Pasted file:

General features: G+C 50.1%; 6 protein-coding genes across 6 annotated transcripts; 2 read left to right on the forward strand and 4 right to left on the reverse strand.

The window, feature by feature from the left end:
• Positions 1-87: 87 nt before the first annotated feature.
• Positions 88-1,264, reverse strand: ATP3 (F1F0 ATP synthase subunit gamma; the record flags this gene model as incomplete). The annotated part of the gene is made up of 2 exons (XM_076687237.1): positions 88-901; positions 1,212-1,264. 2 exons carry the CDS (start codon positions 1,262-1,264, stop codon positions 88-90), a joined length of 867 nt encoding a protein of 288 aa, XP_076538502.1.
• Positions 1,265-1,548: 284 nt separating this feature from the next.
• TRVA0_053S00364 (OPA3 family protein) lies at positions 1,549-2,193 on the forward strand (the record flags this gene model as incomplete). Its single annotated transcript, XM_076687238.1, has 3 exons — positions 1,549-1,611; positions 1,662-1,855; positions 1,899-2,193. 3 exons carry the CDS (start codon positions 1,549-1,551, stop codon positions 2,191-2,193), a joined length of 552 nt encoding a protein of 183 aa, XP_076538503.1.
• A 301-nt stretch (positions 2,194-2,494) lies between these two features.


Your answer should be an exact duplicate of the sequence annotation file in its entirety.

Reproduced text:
General features: G+C 50.1%; 6 protein-coding genes across 6 annotated transcripts; 2 read left to right on the forward strand and 4 right to left on the reverse strand.

The window, feature by feature from the left end:
• Positions 1-87: 87 nt before the first annotated feature.
• Positions 88-1,264, reverse strand: ATP3 (F1F0 ATP synthase subunit gamma; the record flags this gene model as incomplete). The annotated part of the gene is made up of 2 exons (XM_076687237.1): positions 88-901; positions 1,212-1,264. 2 exons carry the CDS (start codon positions 1,262-1,264, stop codon positions 88-90), a joined length of 867 nt encoding a protein of 288 aa, XP_076538502.1.
• Positions 1,265-1,548: 284 nt separating this feature from the next.
• TRVA0_053S00364 (OPA3 family protein) lies at positions 1,549-2,193 on the forward strand (the record flags this gene model as incomplete). Its single annotated transcript, XM_076687238.1, has 3 exons — positions 1,549-1,611; positions 1,662-1,855; positions 1,899-2,193. 3 exons carry the CDS (start codon positions 1,549-1,551, stop codon positions 2,191-2,193), a joined length of 552 nt encoding a protein of 183 aa, XP_076538503.1.
• A 301-nt stretch (positions 2,194-2,494) lies between these two features.